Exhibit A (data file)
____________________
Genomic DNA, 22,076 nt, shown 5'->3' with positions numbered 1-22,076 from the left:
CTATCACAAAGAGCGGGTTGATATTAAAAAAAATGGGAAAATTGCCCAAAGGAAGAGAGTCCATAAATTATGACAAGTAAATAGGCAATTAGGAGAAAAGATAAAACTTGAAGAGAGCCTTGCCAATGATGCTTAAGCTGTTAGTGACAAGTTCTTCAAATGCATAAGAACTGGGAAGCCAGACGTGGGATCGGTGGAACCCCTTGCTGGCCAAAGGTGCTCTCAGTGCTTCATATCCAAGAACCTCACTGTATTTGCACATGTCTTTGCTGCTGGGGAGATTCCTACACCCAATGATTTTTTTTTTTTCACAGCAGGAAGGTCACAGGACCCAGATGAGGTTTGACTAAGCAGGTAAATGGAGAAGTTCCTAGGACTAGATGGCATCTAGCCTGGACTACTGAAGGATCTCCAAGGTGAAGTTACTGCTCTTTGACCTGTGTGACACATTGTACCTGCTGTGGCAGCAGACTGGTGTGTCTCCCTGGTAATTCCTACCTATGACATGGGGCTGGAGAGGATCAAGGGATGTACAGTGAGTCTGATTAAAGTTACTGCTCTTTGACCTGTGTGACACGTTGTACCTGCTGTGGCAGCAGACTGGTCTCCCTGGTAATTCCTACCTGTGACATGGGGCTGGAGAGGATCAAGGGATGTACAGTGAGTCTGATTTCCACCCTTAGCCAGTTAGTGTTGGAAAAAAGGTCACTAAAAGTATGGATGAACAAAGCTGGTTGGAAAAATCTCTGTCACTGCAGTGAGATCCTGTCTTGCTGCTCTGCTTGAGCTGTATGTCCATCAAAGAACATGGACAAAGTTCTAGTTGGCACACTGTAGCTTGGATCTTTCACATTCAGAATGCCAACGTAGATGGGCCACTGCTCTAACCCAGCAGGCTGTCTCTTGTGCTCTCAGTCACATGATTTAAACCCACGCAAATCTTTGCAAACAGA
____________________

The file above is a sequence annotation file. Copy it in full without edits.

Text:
Genomic DNA, 22,076 nt, shown 5'->3' with positions numbered 1-22,076 from the left:
CTATCACAAAGAGCGGGTTGATATTAAAAAAAATGGGAAAATTGCCCAAAGGAAGAGAGTCCATAAATTATGACAAGTAAATAGGCAATTAGGAGAAAAGATAAAACTTGAAGAGAGCCTTGCCAATGATGCTTAAGCTGTTAGTGACAAGTTCTTCAAATGCATAAGAACTGGGAAGCCAGACGTGGGATCGGTGGAACCCCTTGCTGGCCAAAGGTGCTCTCAGTGCTTCATATCCAAGAACCTCACTGTATTTGCACATGTCTTTGCTGCTGGGGAGATTCCTACACCCAATGATTTTTTTTTTTTCACAGCAGGAAGGTCACAGGACCCAGATGAGGTTTGACTAAGCAGGTAAATGGAGAAGTTCCTAGGACTAGATGGCATCTAGCCTGGACTACTGAAGGATCTCCAAGGTGAAGTTACTGCTCTTTGACCTGTGTGACACATTGTACCTGCTGTGGCAGCAGACTGGTGTGTCTCCCTGGTAATTCCTACCTATGACATGGGGCTGGAGAGGATCAAGGGATGTACAGTGAGTCTGATTAAAGTTACTGCTCTTTGACCTGTGTGACACGTTGTACCTGCTGTGGCAGCAGACTGGTCTCCCTGGTAATTCCTACCTGTGACATGGGGCTGGAGAGGATCAAGGGATGTACAGTGAGTCTGATTTCCACCCTTAGCCAGTTAGTGTTGGAAAAAAGGTCACTAAAAGTATGGATGAACAAAGCTGGTTGGAAAAATCTCTGTCACTGCAGTGAGATCCTGTCTTGCTGCTCTGCTTGAGCTGTATGTCCATCAAAGAACATGGACAAAGTTCTAGTTGGCACACTGTAGCTTGGATCTTTCACATTCAGAATGCCAACGTAGATGGGCCACTGCTCTAACCCAGCAGGCTGTCTCTTGTGCTCTCAGTCACATGATTTAAACCCACGCAAATCTTTGCAAACAGA